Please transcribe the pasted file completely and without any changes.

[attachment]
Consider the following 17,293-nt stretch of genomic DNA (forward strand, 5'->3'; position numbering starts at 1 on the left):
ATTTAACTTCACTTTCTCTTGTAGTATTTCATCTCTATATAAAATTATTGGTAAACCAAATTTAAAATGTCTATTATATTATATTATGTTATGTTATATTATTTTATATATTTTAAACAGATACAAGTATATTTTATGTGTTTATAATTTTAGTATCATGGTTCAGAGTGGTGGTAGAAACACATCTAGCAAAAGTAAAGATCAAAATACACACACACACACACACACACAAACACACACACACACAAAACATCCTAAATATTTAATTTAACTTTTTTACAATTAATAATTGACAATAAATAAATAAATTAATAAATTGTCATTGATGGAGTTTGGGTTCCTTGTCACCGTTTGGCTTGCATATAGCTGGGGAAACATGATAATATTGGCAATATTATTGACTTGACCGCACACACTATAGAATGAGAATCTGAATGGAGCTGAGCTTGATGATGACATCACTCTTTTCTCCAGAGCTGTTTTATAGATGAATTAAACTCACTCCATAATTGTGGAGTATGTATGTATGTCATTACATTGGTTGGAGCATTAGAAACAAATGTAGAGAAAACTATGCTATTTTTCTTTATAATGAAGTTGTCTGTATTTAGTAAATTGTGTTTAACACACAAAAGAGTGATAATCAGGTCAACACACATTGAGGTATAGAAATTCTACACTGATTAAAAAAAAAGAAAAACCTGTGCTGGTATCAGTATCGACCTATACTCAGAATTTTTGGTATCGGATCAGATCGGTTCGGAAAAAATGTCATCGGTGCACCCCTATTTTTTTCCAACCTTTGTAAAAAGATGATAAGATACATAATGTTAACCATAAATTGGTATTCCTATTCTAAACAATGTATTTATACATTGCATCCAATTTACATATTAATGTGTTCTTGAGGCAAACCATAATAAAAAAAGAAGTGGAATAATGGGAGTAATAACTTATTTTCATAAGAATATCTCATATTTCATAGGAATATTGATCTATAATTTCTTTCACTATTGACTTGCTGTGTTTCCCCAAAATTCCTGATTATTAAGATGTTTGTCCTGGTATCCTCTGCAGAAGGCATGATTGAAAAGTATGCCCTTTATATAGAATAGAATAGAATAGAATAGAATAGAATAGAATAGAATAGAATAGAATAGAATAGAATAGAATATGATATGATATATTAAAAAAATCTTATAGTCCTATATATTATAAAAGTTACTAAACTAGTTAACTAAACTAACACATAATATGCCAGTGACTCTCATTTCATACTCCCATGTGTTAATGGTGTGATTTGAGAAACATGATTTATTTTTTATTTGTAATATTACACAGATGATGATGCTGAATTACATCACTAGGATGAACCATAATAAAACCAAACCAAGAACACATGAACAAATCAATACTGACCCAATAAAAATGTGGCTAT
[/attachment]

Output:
Consider the following 17,293-nt stretch of genomic DNA (forward strand, 5'->3'; position numbering starts at 1 on the left):
ATTTAACTTCACTTTCTCTTGTAGTATTTCATCTCTATATAAAATTATTGGTAAACCAAATTTAAAATGTCTATTATATTATATTATGTTATGTTATATTATTTTATATATTTTAAACAGATACAAGTATATTTTATGTGTTTATAATTTTAGTATCATGGTTCAGAGTGGTGGTAGAAACACATCTAGCAAAAGTAAAGATCAAAATACACACACACACACACACACACAAACACACACACACACAAAACATCCTAAATATTTAATTTAACTTTTTTACAATTAATAATTGACAATAAATAAATAAATTAATAAATTGTCATTGATGGAGTTTGGGTTCCTTGTCACCGTTTGGCTTGCATATAGCTGGGGAAACATGATAATATTGGCAATATTATTGACTTGACCGCACACACTATAGAATGAGAATCTGAATGGAGCTGAGCTTGATGATGACATCACTCTTTTCTCCAGAGCTGTTTTATAGATGAATTAAACTCACTCCATAATTGTGGAGTATGTATGTATGTCATTACATTGGTTGGAGCATTAGAAACAAATGTAGAGAAAACTATGCTATTTTTCTTTATAATGAAGTTGTCTGTATTTAGTAAATTGTGTTTAACACACAAAAGAGTGATAATCAGGTCAACACACATTGAGGTATAGAAATTCTACACTGATTAAAAAAAAAGAAAAACCTGTGCTGGTATCAGTATCGACCTATACTCAGAATTTTTGGTATCGGATCAGATCGGTTCGGAAAAAATGTCATCGGTGCACCCCTATTTTTTTCCAACCTTTGTAAAAAGATGATAAGATACATAATGTTAACCATAAATTGGTATTCCTATTCTAAACAATGTATTTATACATTGCATCCAATTTACATATTAATGTGTTCTTGAGGCAAACCATAATAAAAAAAGAAGTGGAATAATGGGAGTAATAACTTATTTTCATAAGAATATCTCATATTTCATAGGAATATTGATCTATAATTTCTTTCACTATTGACTTGCTGTGTTTCCCCAAAATTCCTGATTATTAAGATGTTTGTCCTGGTATCCTCTGCAGAAGGCATGATTGAAAAGTATGCCCTTTATATAGAATAGAATAGAATAGAATAGAATAGAATAGAATAGAATAGAATAGAATAGAATAGAATAGAATATGATATGATATATTAAAAAAATCTTATAGTCCTATATATTATAAAAGTTACTAAACTAGTTAACTAAACTAACACATAATATGCCAGTGACTCTCATTTCATACTCCCATGTGTTAATGGTGTGATTTGAGAAACATGATTTATTTTTTATTTGTAATATTACACAGATGATGATGCTGAATTACATCACTAGGATGAACCATAATAAAACCAAACCAAGAACACATGAACAAATCAATACTGACCCAATAAAAATGTGGCTAT